There world is suddenly overrun with doom-sayers warning the public of identity theft disaster, but few that give much practical advice beyond “buy a paper shredder”, and throw nothing official away that hasn’t been through it.

Scotsman Jamie Jamieson has spent a good part of the last three years trying to convince the UK financial industry that people can, in fact, protect themselves from ID theft disaster in an incredibly rudimentary, low-tech way.

No need to enrol with an ID protection service, no hefty annual fees, and tolerable peace of mind. The only investment needed is an ink pad, and the occasional willingness to get your thumb dirty.

Jamieson’s solution was inspired by observing anti-fraud schemes run since 2001 in a clutch of small towns across the UK. Set up to protect shops from fraudulent use of credit and debit cards, they involved asking customers buying goods to submit a fingerprint to authorise each transaction.

This fingerprint was kept by the shop in paper form for up to six months, in the same way credit card signatures would normally be kept. If fraud was detected, police would have a fingerprint of the culprit, which could be matched against their national – and much feared - database of fingerprints of known criminals.

If a match was found then they had evidence of that person having committed a new fraud. If the print was not known, then they had evidence that could be entered into the system for future reference.

The schemes haven’t been without their hassles. Some people would refuse to submit fingerprints (which could alert a shop owner to carry out further ID checks), and clearly shoppers could find the extra stage of submitting a fingerprint a hassle at the shop checkout. But the published accounts of the schemes suggest it has had a worthy effect in reducing card crime in the areas in which it was trialled, mainly because it acted as a low-cost deterrent.

Analysing the simple principle behind the scheme, Jamieson realised it could be used to deter many types of financial crime, including identity theft.

“One of the reasons it was successful was that it required no change to the current system,” says Jamieson.

Agency power
The UK credit checking industry is dominated by three companies, Equifax, Experian, and Call Credit, organisations that operate across the developed world. A person’s records ability to borrow money, open a bank account, or apply for a credit card, depends on the history of financial behaviour tracked by these companies. The whole point of identity fraud is to piggyback on the reputation of people who have built up good credit scores on these companies’ databases.

Most people know that in the UK they have a legal right (for a small fee) to examine these records, and challenge them if they feel they are incorrect. However, few realise that they can, free of charge, amend this record with a 200-word special notice.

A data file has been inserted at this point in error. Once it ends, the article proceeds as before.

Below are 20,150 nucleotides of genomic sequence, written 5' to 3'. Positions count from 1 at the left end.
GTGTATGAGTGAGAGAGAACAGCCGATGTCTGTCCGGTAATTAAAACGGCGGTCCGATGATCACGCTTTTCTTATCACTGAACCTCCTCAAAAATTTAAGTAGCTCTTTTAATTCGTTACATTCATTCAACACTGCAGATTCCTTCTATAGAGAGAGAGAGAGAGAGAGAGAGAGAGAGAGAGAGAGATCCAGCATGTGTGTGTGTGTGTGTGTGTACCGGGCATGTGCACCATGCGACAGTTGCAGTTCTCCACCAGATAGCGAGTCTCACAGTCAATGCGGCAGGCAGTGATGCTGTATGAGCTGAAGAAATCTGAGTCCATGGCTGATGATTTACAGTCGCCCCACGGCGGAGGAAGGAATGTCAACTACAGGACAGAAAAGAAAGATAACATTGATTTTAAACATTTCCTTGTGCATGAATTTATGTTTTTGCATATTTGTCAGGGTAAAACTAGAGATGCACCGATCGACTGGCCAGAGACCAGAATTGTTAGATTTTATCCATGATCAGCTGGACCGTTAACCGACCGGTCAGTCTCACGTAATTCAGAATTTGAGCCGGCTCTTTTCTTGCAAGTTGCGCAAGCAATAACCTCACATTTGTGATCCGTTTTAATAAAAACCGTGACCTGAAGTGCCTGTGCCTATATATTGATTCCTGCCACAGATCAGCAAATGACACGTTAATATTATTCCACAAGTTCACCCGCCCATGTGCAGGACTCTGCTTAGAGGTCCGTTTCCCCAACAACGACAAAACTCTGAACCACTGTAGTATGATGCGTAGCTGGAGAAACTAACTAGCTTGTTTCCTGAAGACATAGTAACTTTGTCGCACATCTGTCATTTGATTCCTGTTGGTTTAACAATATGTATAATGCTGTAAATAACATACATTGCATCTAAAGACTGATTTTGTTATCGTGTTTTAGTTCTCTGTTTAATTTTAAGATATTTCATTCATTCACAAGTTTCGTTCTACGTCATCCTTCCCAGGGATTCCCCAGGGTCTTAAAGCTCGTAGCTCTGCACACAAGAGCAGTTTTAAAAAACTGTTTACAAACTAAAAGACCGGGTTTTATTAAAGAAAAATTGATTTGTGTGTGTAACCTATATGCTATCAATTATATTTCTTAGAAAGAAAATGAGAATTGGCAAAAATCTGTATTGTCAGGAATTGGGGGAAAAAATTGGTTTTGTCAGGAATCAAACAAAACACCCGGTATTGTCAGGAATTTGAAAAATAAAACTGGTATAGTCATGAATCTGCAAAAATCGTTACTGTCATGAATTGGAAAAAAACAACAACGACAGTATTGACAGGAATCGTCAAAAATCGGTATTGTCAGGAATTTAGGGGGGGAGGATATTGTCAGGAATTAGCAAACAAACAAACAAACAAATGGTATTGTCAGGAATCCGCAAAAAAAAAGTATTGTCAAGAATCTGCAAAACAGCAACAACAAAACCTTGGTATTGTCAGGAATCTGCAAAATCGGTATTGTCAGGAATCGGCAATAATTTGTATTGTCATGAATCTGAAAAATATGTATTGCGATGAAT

Jamieson decided to use this element of the record to specify that all major financial transactions carried out in his name, such as borrowing money or opening a bank account, should only be approved with a thumbprint. Anyone attempting to impersonate him would have to be prepared to give this to gain approval, thereby handing police with a valuable piece of evidence. The only thing he had to remember to do was carry around an inkpad.

In his view, this information could easily be stored in paper form on every such application, attached to any completed forms. No central database is required for it to act as a deterrent.

Simple card-not-present (CNP) fraud could benefit from such a system, he claims, because it would be possible for delivery companies to collect thumbprints when presenting goods purchased over the Internet or by phone. As long as customers were agreeable, the costs would be vanishingly low.

One potential problem with the idea is that credit checking agencies have already spotted a lucrative market for ID protection at the credit scoring stage, and charge around £50 to add extra such checks during certain kinds of transactions. They are not exactly going to encourage the core market for such services to achieve much the same effect by spending nothing.

Reaction to the idea has also been cool from the wider financial services industry, but he points out that that is hardly surprising – the people with most to gain from such an innovation are individuals at risk of ID theft, not finance companies.

He has nothing to gain from the idea as it is something anyone could do themselves without paying a penny to him. He does ask anyone taking advantage of his insight to make a small, charitable donation, but this is optional.

Jamieson remains one of a tiny number of people in the UK to have such a thumbprint notice on his credit scoring records. He no less likely to be targeted by criminals for his efforts, but sleeps easy in the knowledge that any attempted fraud is considerably less likely to be successful.

How about the rest of us?

If you’d like to comment on this article, send an email to [email protected] or [email protected]